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Putting a Stop to Bullying

Anti-bullying research indicates a need for earlier intervention

New research from the University of Kansas shows that students transitioning to middle school show evidence of declines in cognitive empathy, whether they displayed bullying behaviors or were a victim of them. Cognitive empathy is defined as the ability to take another person’s perspective.

The findings that a majority of students in the study’s sample reaching middle school age showed a decline in cognitive empathy indicate that fourth and fifth grades would be an ideal time to focus on social and emotional growth in students and work on developing empathy skills to help prevent bullying behaviors, the research argues.

Co-author Anne Williford said the findings show how important it is to focus on cognitive empathy as well as social and emotional learning skills for students in fourth and fifth grades. The transition to sixth grade often corresponds with a transition to a middle school, which requires young students to negotiate new social hierarchies, social structures, friendships and numerous other changes. Focusing on social and emotional learning skills such as cognitive empathy, friendship development and conflict resolution could help prevent bullying behavior before students enter middle school and help students make a more successful school transition, Williford said. Research has long shown middle school as a period when bullying behavior routinely increases. Such prevention would be valuable as bullying has been shown to negatively affect learning outcomes as well.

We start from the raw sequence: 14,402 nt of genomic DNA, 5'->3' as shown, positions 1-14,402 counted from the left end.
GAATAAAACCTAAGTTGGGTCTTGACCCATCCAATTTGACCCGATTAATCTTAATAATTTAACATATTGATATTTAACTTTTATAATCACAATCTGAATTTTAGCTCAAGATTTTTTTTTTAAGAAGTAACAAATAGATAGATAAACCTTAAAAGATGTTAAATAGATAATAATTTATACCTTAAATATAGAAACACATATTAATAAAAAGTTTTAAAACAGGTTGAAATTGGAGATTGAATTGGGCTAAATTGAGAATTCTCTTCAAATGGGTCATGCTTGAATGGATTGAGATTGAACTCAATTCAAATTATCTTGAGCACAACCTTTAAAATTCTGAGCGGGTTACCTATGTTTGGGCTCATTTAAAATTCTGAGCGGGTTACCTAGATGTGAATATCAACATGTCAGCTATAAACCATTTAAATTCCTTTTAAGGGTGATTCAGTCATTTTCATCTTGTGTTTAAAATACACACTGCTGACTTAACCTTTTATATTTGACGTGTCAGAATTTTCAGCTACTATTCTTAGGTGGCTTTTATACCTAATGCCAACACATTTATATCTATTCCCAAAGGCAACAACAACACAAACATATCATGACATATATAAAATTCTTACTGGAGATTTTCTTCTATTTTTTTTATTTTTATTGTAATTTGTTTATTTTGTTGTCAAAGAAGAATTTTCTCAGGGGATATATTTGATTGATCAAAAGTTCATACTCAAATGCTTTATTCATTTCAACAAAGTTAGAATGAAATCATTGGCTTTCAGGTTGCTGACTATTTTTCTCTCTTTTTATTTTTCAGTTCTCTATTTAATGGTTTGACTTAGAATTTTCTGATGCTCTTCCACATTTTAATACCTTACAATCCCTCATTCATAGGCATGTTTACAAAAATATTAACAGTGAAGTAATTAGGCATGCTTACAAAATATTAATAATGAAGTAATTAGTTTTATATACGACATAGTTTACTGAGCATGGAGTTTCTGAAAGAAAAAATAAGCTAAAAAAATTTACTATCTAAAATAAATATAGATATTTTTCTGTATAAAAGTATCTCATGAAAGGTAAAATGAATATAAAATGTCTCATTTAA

“The findings suggest that maybe this decline in cognitive empathy occurs, then empathy proceeds to increase later in life as studies have shown,” she said. “We’re starting to view late elementary school – fourth and fifth grades – as an appropriate time to introduce interventions that encourage students to think about others’ perspectives and help support successful transitions to middle school. And we think it could be a good time for educators to introduce activities to support cognitive empathy development.”

Previous research has shown that students develop more empathy later in their academic careers. This study was among the first to view empathy during late childhood and early adolescence as well as during the transition to middle school. It suggests the importance of preparing kids for a successful transition.
“At the end of the day, I think this shows the importance of addressing the development of social and emotional learning skills to support students’ behavioral and academic success and their successful transitions to new school environments,” Williford said

 

Additional Research & Resources

The above study is part of a larger body of research on bullying prevention

Visit Kansans Against Bullying Project website for additional research. This site is sponsored by the Kansas State Department of Education and is a project under the School of Social Welfare's Center for Children & Families.

General Information and Resources

For Parents

  • Books like "Understanding the experiences of a victimized child: Appropriate responses for parents, peers, and school social workers."

* Williford, A. (2014). Understanding the experiences of a victimized child: Appropriate responses for parents, peers, and school social workers. In C. W. LeCroy & E. Anthony (Eds.), Case Studies in Child, Adolescent, and Family Treatment (2nd ed). Hoboken, NJ: Wiley.

For Teachers, Administrators, and Mental Health Providers

The Important Role of Adults in Bullying Intervention: Recommendations for Developing Effective Training Protocols by Anne Williford, Ph.D.

Publications on what teachers can do to improve the classroom climate as it relates to bullying by combining student-level interventions and teacher training is forthcoming.

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